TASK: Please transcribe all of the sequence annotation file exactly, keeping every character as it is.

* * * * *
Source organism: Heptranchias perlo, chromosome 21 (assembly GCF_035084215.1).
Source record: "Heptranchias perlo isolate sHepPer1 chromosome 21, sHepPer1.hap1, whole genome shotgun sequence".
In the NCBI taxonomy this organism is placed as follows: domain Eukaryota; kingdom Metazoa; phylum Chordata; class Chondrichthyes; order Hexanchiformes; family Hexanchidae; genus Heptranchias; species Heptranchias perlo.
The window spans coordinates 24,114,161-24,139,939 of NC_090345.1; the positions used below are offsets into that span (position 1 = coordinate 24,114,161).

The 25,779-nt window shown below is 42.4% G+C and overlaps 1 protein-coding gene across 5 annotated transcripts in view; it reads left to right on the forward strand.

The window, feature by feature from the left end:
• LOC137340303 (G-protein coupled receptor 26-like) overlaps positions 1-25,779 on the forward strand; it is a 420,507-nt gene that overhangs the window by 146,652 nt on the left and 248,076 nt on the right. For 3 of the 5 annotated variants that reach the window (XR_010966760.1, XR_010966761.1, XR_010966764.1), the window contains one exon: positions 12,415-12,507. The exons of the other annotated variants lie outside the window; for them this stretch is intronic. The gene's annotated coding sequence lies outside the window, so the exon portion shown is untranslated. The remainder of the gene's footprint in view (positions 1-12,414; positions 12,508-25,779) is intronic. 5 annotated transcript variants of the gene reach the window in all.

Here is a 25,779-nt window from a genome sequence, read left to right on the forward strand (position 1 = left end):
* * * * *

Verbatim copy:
Source organism: Heptranchias perlo, chromosome 21 (assembly GCF_035084215.1).
Source record: "Heptranchias perlo isolate sHepPer1 chromosome 21, sHepPer1.hap1, whole genome shotgun sequence".
In the NCBI taxonomy this organism is placed as follows: domain Eukaryota; kingdom Metazoa; phylum Chordata; class Chondrichthyes; order Hexanchiformes; family Hexanchidae; genus Heptranchias; species Heptranchias perlo.
The window spans coordinates 24,114,161-24,139,939 of NC_090345.1; the positions used below are offsets into that span (position 1 = coordinate 24,114,161).

The 25,779-nt window shown below is 42.4% G+C and overlaps 1 protein-coding gene across 5 annotated transcripts in view; it reads left to right on the forward strand.

The window, feature by feature from the left end:
• LOC137340303 (G-protein coupled receptor 26-like) overlaps positions 1-25,779 on the forward strand; it is a 420,507-nt gene that overhangs the window by 146,652 nt on the left and 248,076 nt on the right. For 3 of the 5 annotated variants that reach the window (XR_010966760.1, XR_010966761.1, XR_010966764.1), the window contains one exon: positions 12,415-12,507. The exons of the other annotated variants lie outside the window; for them this stretch is intronic. The gene's annotated coding sequence lies outside the window, so the exon portion shown is untranslated. The remainder of the gene's footprint in view (positions 1-12,414; positions 12,508-25,779) is intronic. 5 annotated transcript variants of the gene reach the window in all.

Here is a 25,779-nt window from a genome sequence, read left to right on the forward strand (position 1 = left end):